|Chaos in Bubble Columns (Last updated 2004)|
Over the last five years I have been active in the bubble column experiments that explore the effect of external electric fields on the bubbling characteristics. Our research has shown that the bubble formation becomes increasingly nonlinear and chaotic with increasing gas flow rate and electrostatic potential. The effect of the latter is very sensitive to the capillary or nozzle used, which gives us a new manipulated variable to control bubbling, interfacial surface area and transfer rates. The research has important implications for many chemical processes such as distillation and gas absorption/stripping to name a few. At present, I am involved in implementing OGY control on a bubble column using the electrostatic potential as the manipulating variable. See Publications page for more information.
The most recent findings for bubble formation under external electrostatic fields are reported in paper 335c. Presented at the 2003 AIChE Annual meeting at Chemical Engineering Science by considering larger electrostatic fields and several different nozzle diameters and geometries. Chem. Eng. Sci. is one of the top-ten journals in Chemical Engineering as measured by the impact factor.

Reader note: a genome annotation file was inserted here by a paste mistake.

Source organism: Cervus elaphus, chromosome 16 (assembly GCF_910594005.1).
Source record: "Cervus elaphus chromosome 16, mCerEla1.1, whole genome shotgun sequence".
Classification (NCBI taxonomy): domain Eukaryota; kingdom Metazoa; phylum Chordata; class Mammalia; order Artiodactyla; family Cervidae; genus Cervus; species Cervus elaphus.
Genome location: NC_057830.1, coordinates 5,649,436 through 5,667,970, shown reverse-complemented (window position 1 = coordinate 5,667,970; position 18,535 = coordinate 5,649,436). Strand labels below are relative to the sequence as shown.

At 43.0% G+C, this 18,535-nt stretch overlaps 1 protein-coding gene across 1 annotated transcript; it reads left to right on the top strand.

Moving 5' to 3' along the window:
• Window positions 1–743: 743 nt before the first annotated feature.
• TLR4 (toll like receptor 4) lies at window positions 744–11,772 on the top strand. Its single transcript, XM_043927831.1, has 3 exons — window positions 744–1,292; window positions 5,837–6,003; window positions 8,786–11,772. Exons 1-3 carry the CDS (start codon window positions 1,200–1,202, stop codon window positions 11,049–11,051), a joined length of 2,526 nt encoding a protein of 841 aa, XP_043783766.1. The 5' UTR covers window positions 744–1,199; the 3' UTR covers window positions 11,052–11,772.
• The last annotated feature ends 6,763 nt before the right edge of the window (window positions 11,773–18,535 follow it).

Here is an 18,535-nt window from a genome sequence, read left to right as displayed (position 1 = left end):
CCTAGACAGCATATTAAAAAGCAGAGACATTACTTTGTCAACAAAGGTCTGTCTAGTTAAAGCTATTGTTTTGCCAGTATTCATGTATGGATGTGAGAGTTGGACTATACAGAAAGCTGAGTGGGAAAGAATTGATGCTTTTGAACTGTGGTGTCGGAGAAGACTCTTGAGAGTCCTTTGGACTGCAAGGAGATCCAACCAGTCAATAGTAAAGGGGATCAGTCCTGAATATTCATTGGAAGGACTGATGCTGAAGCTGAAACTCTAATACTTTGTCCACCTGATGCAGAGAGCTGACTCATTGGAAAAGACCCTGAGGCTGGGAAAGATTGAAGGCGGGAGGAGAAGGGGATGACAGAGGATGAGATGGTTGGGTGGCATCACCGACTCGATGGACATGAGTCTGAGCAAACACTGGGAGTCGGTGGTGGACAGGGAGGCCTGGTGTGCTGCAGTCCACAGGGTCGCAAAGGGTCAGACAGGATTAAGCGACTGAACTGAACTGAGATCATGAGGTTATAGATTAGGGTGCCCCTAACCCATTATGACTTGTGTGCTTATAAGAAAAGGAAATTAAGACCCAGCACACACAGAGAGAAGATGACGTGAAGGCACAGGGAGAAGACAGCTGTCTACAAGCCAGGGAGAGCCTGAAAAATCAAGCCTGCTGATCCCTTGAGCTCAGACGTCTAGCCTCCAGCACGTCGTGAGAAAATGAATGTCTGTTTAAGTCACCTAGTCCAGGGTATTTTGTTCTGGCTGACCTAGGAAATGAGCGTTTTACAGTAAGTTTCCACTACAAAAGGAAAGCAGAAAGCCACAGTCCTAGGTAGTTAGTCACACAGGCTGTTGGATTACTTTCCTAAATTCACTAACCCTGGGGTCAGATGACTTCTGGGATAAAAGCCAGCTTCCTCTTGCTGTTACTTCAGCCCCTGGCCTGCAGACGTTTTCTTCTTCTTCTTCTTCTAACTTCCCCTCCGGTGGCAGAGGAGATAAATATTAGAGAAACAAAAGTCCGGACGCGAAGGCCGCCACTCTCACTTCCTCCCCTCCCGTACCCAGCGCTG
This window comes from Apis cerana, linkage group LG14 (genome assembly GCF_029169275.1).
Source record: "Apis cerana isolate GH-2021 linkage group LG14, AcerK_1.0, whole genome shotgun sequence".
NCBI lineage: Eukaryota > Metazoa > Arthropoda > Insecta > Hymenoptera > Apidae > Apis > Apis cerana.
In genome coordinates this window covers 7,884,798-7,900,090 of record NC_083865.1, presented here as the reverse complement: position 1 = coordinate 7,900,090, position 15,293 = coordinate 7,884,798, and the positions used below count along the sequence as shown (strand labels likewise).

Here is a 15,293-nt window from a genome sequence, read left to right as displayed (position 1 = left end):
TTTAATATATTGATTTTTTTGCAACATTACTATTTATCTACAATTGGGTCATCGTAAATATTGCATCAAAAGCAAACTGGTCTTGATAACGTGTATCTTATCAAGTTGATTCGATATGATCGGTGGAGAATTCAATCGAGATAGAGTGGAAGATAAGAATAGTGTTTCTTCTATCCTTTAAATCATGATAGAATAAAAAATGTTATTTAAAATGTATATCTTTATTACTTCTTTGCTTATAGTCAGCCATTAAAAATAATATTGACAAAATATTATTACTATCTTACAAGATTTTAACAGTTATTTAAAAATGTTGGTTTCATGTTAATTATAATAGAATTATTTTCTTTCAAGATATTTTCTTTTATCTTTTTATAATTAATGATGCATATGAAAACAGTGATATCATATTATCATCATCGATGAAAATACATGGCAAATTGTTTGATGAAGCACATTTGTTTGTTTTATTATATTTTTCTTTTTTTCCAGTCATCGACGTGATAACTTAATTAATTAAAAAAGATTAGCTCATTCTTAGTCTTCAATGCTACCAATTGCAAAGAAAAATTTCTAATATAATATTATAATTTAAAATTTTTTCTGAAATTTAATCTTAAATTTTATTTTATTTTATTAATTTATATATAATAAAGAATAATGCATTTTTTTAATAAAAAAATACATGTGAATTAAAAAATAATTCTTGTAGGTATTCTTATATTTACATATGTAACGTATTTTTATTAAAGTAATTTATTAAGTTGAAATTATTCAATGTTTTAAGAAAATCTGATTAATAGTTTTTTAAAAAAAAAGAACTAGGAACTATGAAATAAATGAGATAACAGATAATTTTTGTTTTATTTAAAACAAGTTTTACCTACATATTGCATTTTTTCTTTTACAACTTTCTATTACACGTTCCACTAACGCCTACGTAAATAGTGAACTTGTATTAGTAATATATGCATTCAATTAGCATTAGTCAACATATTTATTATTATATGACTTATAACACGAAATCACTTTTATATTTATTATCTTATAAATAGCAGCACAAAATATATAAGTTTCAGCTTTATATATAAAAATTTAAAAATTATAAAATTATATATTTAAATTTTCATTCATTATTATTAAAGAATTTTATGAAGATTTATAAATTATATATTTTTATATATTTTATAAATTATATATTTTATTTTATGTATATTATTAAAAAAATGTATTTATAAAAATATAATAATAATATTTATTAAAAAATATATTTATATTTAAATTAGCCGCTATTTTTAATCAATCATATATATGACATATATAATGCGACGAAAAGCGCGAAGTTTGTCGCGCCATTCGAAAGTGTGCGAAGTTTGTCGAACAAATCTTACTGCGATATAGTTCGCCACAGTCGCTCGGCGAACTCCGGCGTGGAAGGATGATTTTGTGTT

|Complexity of Bubble Formation (Last updated 2004)|
Bubble formation under external electrostatic fields is very complex. In fact, sometimes we observed that the bubbling characteristics changed while the operating conditions remain unchanged. An early report of this and a test for this apparent nonstationarity was presented at paper 268e at the 2001 AIChE Annual meeting in Reno, NV. See slides of the presentation. At present we are working on a more sophisticated technique to identify the nonstationarity of the column.
We have found that using the CLPC algorithm on return maps or 3-D embeddings seems to work well with the bubble column data, but at low gas flow rates, the behavior is too complex to be modeled due to various physical phenomena coming into play.